RaceThread.com: A Guide to Winter Marathon Training

A Guide to Winter Marathon Training

December 21st, 2016

by Michael Ryan


If you find marathon training hard, training for a marathon during the winters will be quite intimidating. Stop worrying about mileage, as you now have to endure the weather and several other challenging factors. You have little choice but to start preparing for your race during the winter if the race is scheduled for early next year. However, winter marathon training does not necessarily have to be about icy pavements and freezing yourself during outdoor workouts.  



Here are some helpful tips to help you prepare for winter marathon training:

Mix Outdoor and Indoor Training

As you have less daylight and limited hours for outdoor workouts, you may be tempted to make fewer trips to the gym. Don’t limit yourself to working out at home. Even though running indoors on a treadmill or working out at home is a safe way to train for a marathon during the winter, it is important that you also incorporate some kind of outdoor activity, such as running in the park.

Find the perfect mix of outdoor and indoor training by including at least two outdoor runs during a week. If you are brave enough, considering it thrice a week will guarantee you a vigorous training session despite the weather.

Using a Treadmill

After deciding on how often you want to run outdoors, set realistic goals for treadmill runs. You can move your track/interval training to the treadmill. This will help you practice at different running speeds for getting ahead of obstacles. You can use the following tips to benefit from a treadmill workout:

Pace Training

The key to optimal treadmill workouts is pace training. You have to focus on your pace and not on your heart rate. Without the external stimuli that you encounter while running outdoors, your heart rate will be lower. The convenience of the treadmill providing you the momentum to move also makes a difference. It is important you follow pace training in addition to heart rate training to get the desired results from your treadmill workouts.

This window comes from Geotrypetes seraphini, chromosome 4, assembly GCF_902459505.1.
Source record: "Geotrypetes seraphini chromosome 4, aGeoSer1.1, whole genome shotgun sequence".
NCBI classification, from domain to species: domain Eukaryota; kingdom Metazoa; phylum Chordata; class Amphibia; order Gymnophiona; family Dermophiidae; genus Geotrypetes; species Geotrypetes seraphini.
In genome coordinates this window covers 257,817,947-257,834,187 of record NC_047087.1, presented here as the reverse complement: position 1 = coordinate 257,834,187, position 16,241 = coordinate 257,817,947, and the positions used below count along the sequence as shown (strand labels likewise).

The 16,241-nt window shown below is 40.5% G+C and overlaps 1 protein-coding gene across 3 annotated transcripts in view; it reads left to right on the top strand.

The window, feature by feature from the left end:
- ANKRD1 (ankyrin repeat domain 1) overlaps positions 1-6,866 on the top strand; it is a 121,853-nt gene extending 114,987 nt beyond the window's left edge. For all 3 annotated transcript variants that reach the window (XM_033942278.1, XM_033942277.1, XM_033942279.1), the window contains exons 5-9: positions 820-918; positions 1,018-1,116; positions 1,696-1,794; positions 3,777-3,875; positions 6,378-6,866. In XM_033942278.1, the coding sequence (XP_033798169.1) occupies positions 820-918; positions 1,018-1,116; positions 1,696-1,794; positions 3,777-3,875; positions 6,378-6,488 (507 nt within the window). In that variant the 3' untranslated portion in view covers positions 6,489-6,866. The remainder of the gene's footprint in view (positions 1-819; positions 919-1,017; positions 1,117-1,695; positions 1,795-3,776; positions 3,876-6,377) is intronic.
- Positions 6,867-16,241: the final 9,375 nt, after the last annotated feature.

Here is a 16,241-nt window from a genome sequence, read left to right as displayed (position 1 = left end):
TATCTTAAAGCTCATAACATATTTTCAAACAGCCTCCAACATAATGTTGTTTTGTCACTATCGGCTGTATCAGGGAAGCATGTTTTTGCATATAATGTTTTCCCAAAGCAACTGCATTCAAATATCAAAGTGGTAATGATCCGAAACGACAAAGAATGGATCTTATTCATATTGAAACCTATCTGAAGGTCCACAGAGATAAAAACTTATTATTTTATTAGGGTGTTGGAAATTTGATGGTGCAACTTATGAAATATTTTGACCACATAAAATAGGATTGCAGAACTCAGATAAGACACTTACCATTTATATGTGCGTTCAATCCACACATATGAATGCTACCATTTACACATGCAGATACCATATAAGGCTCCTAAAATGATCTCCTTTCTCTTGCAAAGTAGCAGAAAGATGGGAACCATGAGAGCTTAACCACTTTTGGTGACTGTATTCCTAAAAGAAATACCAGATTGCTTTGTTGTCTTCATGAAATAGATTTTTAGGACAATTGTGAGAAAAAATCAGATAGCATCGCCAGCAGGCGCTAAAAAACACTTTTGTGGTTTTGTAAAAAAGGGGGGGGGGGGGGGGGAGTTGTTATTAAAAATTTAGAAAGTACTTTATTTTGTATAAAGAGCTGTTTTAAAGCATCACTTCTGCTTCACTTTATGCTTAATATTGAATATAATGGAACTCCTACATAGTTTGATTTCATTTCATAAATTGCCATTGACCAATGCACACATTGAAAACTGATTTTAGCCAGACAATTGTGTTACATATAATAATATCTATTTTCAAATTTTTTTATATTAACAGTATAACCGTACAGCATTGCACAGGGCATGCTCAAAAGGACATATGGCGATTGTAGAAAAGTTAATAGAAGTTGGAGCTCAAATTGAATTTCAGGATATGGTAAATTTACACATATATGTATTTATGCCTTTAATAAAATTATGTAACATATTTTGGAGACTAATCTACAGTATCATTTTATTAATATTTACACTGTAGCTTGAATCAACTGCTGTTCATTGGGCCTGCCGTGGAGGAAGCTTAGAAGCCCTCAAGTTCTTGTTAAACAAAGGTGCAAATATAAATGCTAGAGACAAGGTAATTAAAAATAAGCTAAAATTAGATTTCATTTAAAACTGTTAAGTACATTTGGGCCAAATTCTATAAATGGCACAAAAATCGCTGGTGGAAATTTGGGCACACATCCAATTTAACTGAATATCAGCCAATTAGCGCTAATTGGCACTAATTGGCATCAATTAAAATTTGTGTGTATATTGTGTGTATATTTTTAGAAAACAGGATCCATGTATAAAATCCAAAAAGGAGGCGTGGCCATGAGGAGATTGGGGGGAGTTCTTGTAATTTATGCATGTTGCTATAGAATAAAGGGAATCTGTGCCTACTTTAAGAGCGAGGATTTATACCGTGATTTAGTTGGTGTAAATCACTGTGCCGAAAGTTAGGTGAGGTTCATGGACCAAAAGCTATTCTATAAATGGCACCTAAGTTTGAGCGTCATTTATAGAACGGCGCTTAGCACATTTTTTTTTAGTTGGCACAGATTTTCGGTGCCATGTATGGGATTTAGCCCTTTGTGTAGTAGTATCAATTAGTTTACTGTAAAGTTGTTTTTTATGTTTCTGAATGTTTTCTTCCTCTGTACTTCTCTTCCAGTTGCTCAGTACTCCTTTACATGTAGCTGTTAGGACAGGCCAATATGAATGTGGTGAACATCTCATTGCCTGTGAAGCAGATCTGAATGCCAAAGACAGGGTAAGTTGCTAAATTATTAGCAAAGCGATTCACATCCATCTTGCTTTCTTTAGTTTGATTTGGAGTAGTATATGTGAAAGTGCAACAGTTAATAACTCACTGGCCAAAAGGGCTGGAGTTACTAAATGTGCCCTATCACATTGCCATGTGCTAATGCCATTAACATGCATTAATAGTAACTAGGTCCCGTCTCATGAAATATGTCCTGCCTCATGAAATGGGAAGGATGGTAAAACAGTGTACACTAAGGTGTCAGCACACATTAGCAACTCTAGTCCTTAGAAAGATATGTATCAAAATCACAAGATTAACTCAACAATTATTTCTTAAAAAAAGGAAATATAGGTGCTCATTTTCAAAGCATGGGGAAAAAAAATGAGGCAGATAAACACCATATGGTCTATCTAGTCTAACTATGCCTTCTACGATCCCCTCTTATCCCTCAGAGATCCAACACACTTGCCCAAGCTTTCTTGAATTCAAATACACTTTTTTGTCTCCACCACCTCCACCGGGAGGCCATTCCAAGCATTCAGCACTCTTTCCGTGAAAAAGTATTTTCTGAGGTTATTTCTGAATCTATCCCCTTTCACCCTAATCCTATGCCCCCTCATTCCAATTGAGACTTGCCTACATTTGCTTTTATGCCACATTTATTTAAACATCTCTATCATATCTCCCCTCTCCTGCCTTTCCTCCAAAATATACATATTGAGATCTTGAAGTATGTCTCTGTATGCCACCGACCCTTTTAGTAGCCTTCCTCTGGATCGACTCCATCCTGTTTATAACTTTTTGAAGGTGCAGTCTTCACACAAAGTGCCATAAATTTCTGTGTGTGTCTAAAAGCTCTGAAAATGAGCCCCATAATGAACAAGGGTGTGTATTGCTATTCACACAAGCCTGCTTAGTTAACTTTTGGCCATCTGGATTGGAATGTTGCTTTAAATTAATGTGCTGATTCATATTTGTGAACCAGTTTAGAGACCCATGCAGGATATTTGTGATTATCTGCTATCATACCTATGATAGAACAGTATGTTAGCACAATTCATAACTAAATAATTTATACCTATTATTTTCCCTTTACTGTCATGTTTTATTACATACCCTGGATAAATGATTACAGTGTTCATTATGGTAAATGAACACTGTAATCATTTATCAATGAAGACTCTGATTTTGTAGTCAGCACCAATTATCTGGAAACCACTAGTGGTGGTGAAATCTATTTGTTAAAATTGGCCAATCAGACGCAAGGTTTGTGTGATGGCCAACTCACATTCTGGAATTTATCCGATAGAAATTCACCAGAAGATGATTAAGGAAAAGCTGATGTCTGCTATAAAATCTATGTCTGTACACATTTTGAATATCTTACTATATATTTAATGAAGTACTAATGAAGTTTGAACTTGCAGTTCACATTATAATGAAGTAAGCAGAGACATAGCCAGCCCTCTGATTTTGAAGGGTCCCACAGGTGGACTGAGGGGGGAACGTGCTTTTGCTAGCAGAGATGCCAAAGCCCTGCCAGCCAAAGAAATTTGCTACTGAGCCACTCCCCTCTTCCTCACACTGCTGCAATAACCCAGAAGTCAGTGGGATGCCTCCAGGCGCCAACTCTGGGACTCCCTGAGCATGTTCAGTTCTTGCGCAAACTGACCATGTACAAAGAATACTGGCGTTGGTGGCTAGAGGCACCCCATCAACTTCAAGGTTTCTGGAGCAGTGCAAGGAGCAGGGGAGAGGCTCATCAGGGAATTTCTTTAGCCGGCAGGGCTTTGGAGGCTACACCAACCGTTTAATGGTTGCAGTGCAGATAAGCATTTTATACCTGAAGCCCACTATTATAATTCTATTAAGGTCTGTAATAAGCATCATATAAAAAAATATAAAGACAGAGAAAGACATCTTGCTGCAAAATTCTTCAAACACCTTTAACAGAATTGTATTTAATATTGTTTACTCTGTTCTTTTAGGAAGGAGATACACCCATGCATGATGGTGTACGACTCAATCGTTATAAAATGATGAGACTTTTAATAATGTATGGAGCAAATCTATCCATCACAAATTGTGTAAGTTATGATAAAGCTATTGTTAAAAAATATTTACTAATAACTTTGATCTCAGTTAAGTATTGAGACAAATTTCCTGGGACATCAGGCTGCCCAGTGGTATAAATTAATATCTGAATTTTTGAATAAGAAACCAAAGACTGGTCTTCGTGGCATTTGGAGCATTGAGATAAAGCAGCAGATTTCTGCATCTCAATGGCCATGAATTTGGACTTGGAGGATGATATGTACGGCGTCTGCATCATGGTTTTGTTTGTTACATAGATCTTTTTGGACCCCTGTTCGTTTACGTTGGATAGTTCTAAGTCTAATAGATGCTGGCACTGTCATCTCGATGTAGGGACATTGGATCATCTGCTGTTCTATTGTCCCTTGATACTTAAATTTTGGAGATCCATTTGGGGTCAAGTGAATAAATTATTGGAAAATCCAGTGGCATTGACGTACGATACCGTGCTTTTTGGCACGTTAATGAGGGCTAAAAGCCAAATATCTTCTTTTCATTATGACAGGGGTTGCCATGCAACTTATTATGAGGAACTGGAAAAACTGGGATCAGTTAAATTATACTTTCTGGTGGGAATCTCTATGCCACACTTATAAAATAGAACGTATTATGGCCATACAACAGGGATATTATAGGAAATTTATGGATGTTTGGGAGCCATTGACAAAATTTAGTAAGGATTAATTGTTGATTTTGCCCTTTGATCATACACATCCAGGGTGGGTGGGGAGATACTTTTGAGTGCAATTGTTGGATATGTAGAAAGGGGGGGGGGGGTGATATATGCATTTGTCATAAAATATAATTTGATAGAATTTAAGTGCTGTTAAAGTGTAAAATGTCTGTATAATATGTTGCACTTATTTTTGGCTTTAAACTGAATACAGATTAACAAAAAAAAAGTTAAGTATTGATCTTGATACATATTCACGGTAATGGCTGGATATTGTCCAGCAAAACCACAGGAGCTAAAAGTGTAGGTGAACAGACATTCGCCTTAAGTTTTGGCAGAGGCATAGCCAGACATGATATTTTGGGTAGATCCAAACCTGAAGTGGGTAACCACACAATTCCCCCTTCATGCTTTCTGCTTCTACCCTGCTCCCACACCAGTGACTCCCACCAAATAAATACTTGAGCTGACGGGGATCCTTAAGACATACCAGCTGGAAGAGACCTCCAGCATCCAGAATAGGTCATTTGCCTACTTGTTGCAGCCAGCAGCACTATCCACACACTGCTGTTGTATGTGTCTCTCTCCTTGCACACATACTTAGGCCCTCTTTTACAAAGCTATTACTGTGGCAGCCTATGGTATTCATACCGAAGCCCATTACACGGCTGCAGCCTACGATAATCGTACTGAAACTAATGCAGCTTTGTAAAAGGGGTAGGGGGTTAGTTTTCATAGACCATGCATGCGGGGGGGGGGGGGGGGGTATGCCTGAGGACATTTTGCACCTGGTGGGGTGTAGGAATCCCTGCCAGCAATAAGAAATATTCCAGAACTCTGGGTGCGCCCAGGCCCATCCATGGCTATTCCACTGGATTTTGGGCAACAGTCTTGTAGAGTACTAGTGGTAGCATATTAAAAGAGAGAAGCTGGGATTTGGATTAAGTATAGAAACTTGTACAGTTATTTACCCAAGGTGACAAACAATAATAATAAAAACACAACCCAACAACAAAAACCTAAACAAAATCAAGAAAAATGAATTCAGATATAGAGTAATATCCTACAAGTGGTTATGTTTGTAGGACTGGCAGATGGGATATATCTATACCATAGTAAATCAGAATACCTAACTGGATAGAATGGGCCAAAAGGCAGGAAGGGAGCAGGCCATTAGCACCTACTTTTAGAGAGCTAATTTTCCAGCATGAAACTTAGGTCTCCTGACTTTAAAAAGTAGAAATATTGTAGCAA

Run on an Incline

When you run without an incline, it is like running on a slightly downward slope. Make sure to kick it up with at least some or 1% incline for replicating your normal running style. Once you gain fitness and strength to endure more, consider elevating this up to 2%.

Don't Stagnate

If you run in only one direction with zero elevation or terrain, it stresses the same muscles each time you run. To fight this, keep manipulating the grade frequently. It also helps to change the pacing for stimulating different muscle groups during the running workout. 

Running Outdoors

Winter marathon training might make you visualize yourself running through snow-laden trees. This greeting card image gives you little motivation to actually run outdoors in the freezing cold. Anyone who has previously done running sessions in the winter will understand the initial frost will lead to a cold melt. It is this moisture that's your worst enemy in the cold. As you get wet while you run, you begin to feel cold and there's little or no gear that can save you from it. 

No athlete wants to get sick during the winters. You have to stay dry when running outdoors in the winter. In fact, colder days are just fine. However, in case it’s raining for at least an hour, running outdoors can be a bad idea. Even though the weather can be great most of the time, the roads can be wet. Don’t push too many limits and keep yourself dry and safe if it’s raining. 



Intensify to Achieve More

Your marathon training plan cannot be etched in stone if it has to be implemented in winters. Modify the distances and dates for a smooth winter training session. In case of extreme winter conditions, shorten your run or increase your pace to accomplish more. If you fall sick, rest up for quick recovery. Training while you are sick will only make you feel worse. After you have recovered completely, intensify your previously planned training sessions to make up for the loss.

Winters are not the time to take risks or to strive hard for pushing limitations. If you don’t take care of yourself during the cold season, muscle strain is inevitable.

Final Thoughts

The winter air is guaranteed to keep your spirits high. Improvised and practical winter marathon training plan will have positive results on your stamina and strength. If you enjoy training through snowy and icy conditions, this is the time for you to hit the road. If you would rather train at home, mix your workouts with treadmill sessions, squats and stretches for getting ready for the big race.  

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